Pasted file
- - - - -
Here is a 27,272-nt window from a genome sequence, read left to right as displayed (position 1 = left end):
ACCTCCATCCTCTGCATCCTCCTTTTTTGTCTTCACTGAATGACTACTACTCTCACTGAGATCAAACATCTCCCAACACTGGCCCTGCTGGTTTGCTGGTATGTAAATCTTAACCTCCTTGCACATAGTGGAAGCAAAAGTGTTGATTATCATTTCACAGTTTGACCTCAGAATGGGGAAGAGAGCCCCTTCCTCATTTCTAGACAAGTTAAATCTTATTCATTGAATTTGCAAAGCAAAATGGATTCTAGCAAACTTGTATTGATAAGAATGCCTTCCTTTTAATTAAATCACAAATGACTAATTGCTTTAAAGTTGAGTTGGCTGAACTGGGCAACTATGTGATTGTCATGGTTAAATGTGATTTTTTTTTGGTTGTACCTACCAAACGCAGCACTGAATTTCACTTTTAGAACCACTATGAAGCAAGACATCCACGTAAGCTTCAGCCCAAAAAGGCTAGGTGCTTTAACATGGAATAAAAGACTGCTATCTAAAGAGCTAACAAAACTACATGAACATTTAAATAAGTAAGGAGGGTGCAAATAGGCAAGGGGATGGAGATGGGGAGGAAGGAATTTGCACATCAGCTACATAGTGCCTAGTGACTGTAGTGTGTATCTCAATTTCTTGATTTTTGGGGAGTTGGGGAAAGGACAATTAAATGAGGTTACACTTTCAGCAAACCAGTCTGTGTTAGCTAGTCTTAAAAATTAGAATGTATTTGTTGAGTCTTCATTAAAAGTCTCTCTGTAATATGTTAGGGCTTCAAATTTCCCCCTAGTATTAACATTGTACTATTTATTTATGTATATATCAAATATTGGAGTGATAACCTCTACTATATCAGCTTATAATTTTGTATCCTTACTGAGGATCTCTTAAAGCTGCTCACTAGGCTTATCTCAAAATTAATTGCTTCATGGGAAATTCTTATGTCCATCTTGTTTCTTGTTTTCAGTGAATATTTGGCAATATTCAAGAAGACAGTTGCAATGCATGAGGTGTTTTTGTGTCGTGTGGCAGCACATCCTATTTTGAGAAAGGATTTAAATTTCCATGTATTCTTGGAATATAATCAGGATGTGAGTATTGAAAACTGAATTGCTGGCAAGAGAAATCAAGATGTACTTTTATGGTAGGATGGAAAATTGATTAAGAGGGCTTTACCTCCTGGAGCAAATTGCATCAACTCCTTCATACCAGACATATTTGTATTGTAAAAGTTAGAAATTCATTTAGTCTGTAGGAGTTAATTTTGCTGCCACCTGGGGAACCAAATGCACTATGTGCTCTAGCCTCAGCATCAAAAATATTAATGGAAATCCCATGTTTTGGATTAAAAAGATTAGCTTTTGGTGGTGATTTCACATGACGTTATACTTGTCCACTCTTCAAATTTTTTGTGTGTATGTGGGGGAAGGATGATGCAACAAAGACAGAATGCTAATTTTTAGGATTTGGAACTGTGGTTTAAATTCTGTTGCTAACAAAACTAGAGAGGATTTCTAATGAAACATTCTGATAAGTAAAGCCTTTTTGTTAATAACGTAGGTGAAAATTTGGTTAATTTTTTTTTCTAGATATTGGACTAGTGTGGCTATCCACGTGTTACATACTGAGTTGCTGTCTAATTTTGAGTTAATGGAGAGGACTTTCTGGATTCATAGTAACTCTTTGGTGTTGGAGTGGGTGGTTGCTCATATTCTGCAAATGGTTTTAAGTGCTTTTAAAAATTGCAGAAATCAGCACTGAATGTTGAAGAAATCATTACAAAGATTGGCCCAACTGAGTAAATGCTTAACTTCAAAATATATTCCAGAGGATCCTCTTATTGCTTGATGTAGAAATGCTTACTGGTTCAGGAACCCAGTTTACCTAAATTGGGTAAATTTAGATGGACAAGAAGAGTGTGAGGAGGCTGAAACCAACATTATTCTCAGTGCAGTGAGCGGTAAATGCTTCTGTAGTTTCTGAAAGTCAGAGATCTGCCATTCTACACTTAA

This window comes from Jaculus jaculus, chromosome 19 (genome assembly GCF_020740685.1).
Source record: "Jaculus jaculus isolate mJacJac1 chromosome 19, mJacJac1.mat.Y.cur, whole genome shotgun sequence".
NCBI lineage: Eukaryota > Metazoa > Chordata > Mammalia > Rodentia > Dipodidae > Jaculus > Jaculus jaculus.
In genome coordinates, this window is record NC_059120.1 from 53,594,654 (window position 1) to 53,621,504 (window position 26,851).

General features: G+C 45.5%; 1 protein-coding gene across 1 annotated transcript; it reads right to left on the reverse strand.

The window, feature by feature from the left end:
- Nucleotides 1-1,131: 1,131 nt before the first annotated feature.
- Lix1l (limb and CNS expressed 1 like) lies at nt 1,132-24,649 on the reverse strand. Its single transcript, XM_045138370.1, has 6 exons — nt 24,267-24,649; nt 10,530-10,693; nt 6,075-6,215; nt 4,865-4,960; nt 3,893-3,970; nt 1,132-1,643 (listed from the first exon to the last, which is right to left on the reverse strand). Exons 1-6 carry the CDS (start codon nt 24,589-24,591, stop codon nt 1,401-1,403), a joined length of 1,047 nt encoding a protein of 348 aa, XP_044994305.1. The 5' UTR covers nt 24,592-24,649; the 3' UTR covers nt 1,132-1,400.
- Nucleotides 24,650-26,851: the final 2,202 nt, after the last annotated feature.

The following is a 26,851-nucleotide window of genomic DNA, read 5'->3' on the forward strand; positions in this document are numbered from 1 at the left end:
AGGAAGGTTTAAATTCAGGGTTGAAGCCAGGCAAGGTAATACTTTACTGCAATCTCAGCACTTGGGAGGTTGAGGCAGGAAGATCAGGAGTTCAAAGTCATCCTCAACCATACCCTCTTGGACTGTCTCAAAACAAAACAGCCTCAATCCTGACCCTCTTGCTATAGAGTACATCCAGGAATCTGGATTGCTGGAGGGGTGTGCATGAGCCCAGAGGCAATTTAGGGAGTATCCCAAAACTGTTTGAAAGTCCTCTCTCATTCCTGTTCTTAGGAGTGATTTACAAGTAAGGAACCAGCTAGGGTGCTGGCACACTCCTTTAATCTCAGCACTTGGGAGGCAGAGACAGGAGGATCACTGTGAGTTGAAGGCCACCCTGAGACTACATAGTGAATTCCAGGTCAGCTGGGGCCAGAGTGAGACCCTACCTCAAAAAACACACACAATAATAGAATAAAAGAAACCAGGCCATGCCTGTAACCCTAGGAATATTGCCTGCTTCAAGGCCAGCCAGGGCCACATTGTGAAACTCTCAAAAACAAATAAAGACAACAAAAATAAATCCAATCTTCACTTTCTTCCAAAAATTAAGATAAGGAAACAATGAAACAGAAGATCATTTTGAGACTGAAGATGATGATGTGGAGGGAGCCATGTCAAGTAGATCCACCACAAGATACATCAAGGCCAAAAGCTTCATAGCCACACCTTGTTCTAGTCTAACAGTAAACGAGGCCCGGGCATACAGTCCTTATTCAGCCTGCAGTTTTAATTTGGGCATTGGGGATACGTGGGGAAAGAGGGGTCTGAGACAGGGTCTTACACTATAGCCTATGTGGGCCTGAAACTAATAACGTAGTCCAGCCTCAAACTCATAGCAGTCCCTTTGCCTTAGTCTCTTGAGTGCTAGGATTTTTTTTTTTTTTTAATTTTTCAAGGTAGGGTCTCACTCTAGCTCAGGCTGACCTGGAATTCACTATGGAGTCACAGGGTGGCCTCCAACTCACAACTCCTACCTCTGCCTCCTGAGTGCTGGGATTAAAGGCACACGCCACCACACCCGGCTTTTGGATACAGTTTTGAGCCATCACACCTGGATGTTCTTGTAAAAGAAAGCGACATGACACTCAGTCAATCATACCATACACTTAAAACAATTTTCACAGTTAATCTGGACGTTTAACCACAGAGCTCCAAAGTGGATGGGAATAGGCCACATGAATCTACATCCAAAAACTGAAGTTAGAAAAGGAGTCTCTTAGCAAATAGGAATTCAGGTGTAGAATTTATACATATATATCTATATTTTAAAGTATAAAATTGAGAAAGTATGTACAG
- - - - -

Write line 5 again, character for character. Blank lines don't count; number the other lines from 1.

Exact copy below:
NCBI lineage: Eukaryota > Metazoa > Chordata > Mammalia > Rodentia > Dipodidae > Jaculus > Jaculus jaculus.